Food safety reminders for your weekend BBQ

Tailgate_D3Campaign2012_resizedPicnic and barbecue season is upon us, which offers lots of opportunities for outdoor fun with family and friends. However, these warm weather events also present opportunities for foodborne bacteria to thrive. As food heats up in summer temperatures, bacteria multiply rapidly which can lead to foodborne illness.

To protect yourself, your family and friends during warm-weather months, it’s important to practice safe food handling when eating outdoors. Some general guidelines from the U.S. Food and Drug Administration (FDA) are below.

Pack and Transport Food Safely
Keep your food safe from the refrigerator or freezer all the way to the picnic table.

  • Keep cold food cold by placing cold food in a cooler with ice or frozen gel packs. Cold food should be stored at 40°F or below to prevent bacterial growth. Meat, poultry, and seafood may be packed while still frozen so that they stay colder longer.
  • Organize cooler contents.Consider packing beverages in one cooler and perishable food in another. That way, as picnickers open and reopen the beverage cooler to replenish their drinks, the perishable foods won’t be exposed to warm outdoor air temperatures.
  • Keep coolers closed. Once at the picnic site, limit the number of times the cooler is opened as much as you can. This helps to keep the contents cold longer.
  • Don’t cross-contaminate. Be sure to keep raw meat, poultry, and seafood securely wrapped. This keeps their juices from contaminating prepared/cooked foods or foods that will be eaten raw, such as fruits and vegetables.
  • Clean your produce. Rinse fresh fruits and vegetables under running water and dry with a clean cloth towel or paper towel before packing them in the cooler. Packaged fruits and vegetables that are labeled “ready-to-eat,” “washed,” or “triple washed” do not need to be washed.

The article also offers some quick tips for picnic site preparation:    
Food safety begins with proper hand cleaning — including outdoor settings. Before you begin setting out your picnic feast, make sure hands and surfaces are clean.

  • If you don’t have access to running water, use a water jug, soap, and paper towels. Or, consider using moist disposable towelettes for cleaning your hands.
  • Take care to keep all utensils and platters clean when preparing food.

Safe grilling tips are also a must:

  • Marinate safely. Marinate foods in the refrigerator and never on the kitchen counter or outdoors. In addition, if you plan to use some of the marinade as a sauce on the cooked food, reserve a portion separately before adding the raw meat, poultry, or seafood. Do not reuse marinade.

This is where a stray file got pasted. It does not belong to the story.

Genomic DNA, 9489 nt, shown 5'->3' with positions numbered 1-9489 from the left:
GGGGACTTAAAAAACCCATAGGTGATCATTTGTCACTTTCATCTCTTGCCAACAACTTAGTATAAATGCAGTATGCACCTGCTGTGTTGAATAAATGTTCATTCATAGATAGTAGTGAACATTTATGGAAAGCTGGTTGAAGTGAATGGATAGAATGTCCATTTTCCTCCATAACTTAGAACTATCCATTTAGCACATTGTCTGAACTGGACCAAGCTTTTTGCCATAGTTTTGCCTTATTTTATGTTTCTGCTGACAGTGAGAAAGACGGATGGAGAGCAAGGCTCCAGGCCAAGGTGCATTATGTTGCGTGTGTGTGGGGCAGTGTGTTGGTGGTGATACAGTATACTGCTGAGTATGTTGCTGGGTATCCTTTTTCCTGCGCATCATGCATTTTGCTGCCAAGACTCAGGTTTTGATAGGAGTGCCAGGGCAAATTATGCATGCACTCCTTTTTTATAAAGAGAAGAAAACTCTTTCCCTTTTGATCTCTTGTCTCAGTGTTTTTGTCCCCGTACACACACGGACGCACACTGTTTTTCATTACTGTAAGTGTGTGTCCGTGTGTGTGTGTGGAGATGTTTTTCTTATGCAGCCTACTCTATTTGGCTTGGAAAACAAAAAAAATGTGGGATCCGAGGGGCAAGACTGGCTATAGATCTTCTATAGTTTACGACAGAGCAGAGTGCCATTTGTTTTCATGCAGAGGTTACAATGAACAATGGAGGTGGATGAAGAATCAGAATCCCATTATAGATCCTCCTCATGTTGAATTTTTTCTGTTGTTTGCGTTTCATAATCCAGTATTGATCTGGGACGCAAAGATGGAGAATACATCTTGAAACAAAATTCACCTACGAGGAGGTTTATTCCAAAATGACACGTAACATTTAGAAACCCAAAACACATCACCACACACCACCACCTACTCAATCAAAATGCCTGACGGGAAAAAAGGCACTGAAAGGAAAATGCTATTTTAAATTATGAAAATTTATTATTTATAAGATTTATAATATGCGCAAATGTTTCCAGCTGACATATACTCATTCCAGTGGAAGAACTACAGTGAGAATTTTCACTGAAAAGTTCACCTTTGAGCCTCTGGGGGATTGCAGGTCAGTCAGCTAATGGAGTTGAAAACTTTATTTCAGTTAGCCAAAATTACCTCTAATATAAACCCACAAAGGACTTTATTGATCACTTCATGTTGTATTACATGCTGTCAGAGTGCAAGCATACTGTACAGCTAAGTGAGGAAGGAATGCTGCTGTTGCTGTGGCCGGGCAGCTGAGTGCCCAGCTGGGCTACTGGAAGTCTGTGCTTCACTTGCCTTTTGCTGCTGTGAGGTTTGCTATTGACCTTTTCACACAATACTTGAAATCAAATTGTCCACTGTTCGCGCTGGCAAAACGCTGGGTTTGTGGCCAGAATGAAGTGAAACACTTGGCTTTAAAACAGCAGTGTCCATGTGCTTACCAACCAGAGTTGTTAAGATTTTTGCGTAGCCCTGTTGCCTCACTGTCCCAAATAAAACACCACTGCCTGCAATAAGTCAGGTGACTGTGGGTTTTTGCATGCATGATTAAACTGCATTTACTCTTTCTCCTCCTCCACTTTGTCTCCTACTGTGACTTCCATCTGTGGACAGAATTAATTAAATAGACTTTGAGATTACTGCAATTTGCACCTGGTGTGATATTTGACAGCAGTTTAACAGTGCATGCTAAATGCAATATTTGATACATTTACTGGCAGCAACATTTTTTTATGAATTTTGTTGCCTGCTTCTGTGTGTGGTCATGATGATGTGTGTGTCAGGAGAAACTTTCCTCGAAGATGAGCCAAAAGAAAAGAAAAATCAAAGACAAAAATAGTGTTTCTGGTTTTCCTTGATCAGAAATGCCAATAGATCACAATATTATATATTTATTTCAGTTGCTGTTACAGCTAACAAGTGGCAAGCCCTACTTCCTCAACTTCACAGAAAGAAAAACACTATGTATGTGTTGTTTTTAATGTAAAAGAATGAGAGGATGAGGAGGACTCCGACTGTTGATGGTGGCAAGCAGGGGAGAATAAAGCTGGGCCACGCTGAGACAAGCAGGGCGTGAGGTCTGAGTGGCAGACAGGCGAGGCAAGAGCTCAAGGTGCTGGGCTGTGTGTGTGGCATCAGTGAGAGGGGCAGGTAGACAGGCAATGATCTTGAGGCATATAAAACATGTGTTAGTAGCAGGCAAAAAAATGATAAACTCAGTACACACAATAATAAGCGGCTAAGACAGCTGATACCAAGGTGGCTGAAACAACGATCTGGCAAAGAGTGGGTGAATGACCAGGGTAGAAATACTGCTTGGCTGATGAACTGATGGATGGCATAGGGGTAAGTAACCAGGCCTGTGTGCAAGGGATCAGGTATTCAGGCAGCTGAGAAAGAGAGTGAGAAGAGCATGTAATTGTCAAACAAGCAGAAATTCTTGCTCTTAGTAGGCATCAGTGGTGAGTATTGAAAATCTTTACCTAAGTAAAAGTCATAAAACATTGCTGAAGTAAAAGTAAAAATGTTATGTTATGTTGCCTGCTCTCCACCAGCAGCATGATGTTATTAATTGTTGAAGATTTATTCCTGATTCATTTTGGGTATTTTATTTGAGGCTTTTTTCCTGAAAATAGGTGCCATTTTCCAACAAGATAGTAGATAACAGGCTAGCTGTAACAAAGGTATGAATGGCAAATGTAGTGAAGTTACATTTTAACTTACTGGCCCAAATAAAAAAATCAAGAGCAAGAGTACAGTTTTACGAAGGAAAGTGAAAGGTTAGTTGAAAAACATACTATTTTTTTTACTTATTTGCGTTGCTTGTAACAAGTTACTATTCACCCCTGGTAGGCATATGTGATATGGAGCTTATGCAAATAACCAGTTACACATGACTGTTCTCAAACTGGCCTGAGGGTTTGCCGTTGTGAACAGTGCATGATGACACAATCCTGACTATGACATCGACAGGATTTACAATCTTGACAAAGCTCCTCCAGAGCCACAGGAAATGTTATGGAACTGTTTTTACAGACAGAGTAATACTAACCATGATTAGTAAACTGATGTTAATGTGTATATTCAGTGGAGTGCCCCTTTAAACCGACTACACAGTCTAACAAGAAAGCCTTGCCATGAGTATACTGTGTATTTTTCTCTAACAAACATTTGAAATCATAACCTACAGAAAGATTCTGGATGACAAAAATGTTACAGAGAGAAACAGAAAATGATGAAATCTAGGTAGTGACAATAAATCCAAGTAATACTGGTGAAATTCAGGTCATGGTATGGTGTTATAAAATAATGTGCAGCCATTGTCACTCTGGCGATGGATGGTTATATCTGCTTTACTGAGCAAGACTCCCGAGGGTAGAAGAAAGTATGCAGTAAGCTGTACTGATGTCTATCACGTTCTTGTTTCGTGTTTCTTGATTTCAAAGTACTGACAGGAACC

• Cook immediately after “partial cooking.” If you partially cook food to reduce grilling time, do so immediately before the food goes on the hot grill.
  • Cook food thoroughly. When it’s time to cook the food, have your food thermometer ready. Always use it to be sure your food is cooked thoroughly.
  • Keep “ready” food hot. Grilled food can be kept hot until served by moving it to the side of the grill rack, just away from the coals. This keeps it hot but prevents overcooking.
  • Don’t reuse platters or utensils.Using the same platter or utensils that previously held raw meat, poultry, or seafood allows bacteria from the raw food’s juices to spread to the cooked food. Instead, have a clean platter and utensils ready at grill-side to serve your food.
  • Check for foreign objects in food. If you clean your grill using a bristle brush, check to make sure that no detached bristles have made their way into grilled food.
  • Also make sure to grill your food the safe temperature recommended by the FDA. The safe food temperature chart can be found here.

Serving picnic food: 

Keeping food at proper temperatures whether you are indoors and outside is critical in preventing the growth of foodborne bacteria. According to the FDA, the key is to never let your picnic food remain in the “danger zone” – between 40°F and 140°F – for more than two hours, or one hour if outdoor temperatures are above 90°F.

Instead, the article states to follow these simple rules for keeping cold foods cold and hot foods hot.

Cold food:

  • Once you’ve served it, it should not sit out for longer than two hours, or one hour if the outdoor temperature is above 90° F. If it does, discard it.
  • Foods like chicken salad and desserts in individual serving dishes can be placed directly on ice, or in a shallow container set in a deep pan filled with ice. Drain off water as ice melts and replace ice frequently.

Hot food:

  • Wrap hot food well and place it in an insulated container until serving.
  • Just as with cold food – these foods should not sit out for more than two hours, or one hour in temperatures above 90°F. If food is left out longer, throw it away to be safe.

For more information, click here.

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